After a lifetime of public service, Svend Robinson committed a crime. He stole a ring from an auction house, valued at up to $64,500, intending to give it to his partner. For his crime, he deserved to be charged, tried and judged as any Canadian would be.
Was he? A British Columbia court granted the 52-year-old Mr. Robinson a conditional discharge on Friday. He has been placed on a year's probation and ordered to complete 100 hours of community service. Some members of the public argue that the outspoken politician was accorded special treatment because of his fame or his membership in the political elite.
The Criminal Code says that a judge may grant a discharge to a guilty person if the maximum penalty for his crime is less than 14 years, if a discharge is in the best interests of the person and not contrary to the public interest. The maximum for theft over $5,000 is 10 years.
How are similar cases treated? Few shoplifting cases involve more than $5,000 worth of goods. Similarly, cases of theft of more than $5,000 do not usually involve those who have no record of stealing. So Mr. Robinson's case was unusual.
He was not, strictly speaking, a first-time offender. In 1994, he was convicted of criminal contempt of court, arising from a political protest. That record would not keep him from crossing international borders, and B.C.'s Provincial Court treated him this time as a first-time offender, as it would any other Canadian in similar circumstances.
Most first-time offenders who admit to stealing something and who express remorse are diverted from the courts in B.C. They meet with a probation officer and are put into counselling or community service, or both. This would not have been appropriate for such a major theft. Besides, lawmakers should be held to a high standard when it comes to obeying the law. Refining the above-stated principle, Mr. Robinson needed to be treated like other Canadians in similar circumstances -- in his case, those who hold positions of trust, respect or power.
Claude Charron, a Parti Québécois minister in 1982, resigned from cabinet after being charged with stealing a $120 coat from Eaton's. He was convicted and fined $300. But his political career was not over; he was soon re-elected and was back in cabinet. (A few months later he was charged with drunk driving and left politics.) But there were differences. Mr. Charron was caught in the act, and was even chased by a store employee; Mr. Robinson turned himself in, albeit after a four-day wait.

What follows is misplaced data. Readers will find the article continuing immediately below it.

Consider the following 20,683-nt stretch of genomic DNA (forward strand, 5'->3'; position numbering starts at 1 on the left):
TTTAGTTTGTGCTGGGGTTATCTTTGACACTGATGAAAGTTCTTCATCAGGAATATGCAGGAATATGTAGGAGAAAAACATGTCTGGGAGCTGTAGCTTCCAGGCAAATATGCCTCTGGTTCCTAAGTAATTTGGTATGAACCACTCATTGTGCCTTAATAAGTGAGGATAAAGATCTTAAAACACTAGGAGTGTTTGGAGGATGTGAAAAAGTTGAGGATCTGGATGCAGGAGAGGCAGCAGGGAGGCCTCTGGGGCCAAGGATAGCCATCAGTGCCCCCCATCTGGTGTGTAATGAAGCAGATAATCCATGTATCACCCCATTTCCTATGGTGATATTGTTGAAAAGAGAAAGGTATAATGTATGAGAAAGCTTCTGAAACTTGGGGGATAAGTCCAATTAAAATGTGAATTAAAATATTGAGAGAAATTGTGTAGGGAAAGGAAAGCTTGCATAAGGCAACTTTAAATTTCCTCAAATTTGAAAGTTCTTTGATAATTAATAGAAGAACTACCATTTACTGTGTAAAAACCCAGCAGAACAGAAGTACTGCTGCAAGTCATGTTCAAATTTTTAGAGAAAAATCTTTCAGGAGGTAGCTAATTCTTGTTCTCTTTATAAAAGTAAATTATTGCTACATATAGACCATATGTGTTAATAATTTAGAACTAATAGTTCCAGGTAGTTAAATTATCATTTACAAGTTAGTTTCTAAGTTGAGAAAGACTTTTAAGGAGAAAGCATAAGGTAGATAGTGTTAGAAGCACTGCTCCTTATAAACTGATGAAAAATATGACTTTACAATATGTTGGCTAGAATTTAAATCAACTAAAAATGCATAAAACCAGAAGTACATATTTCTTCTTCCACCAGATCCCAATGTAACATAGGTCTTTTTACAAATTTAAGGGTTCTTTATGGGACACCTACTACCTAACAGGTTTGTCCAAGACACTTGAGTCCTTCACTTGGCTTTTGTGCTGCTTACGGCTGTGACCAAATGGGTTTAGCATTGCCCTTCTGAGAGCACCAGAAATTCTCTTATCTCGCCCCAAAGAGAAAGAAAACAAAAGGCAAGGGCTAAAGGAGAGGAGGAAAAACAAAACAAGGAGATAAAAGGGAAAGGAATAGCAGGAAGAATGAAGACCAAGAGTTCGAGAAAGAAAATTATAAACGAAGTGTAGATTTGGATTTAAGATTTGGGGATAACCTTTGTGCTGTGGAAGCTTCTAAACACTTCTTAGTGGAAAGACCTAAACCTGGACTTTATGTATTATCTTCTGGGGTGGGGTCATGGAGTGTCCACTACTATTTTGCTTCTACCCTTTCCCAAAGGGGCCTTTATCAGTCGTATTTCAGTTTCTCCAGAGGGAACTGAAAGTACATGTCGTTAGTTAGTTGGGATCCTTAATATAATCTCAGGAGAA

Mr. Robinson's tearful news conference in April in which he admitted to the theft was not, by itself, reason for a discharge. The tears may have been an indication of the stresses of the limelight rather than true remorse. And though he said he was suffering from severe stress, clearly it wasn't enough to keep him from taking a taxpayer-funded trip to Scotland last month for meetings of a European agency, despite no longer being an MP -- a display of exceedingly poor judgment.
In the end, the job of Judge Ron Fratkin was not to treat Mr. Robinson as a "famous Canadian" who should be made an example of. It was to treat him as an individual. The choice was between forgiveness, which implies a second chance, and a stern warning to all potential lawbreakers. "In Canada, we don't kick people when they're down," Judge Fratkin said.
We would quarrel with the judge's decision that 100 hours of community service was sufficient. While jail time would have served no purpose, assigning Mr. Robinson a longer period of performing chores for the community would have sent a stronger message about the seriousness of his offence. However, the sentiment Judge Fratkin expressed is a common feature of Canadian courtrooms, and a worthy one.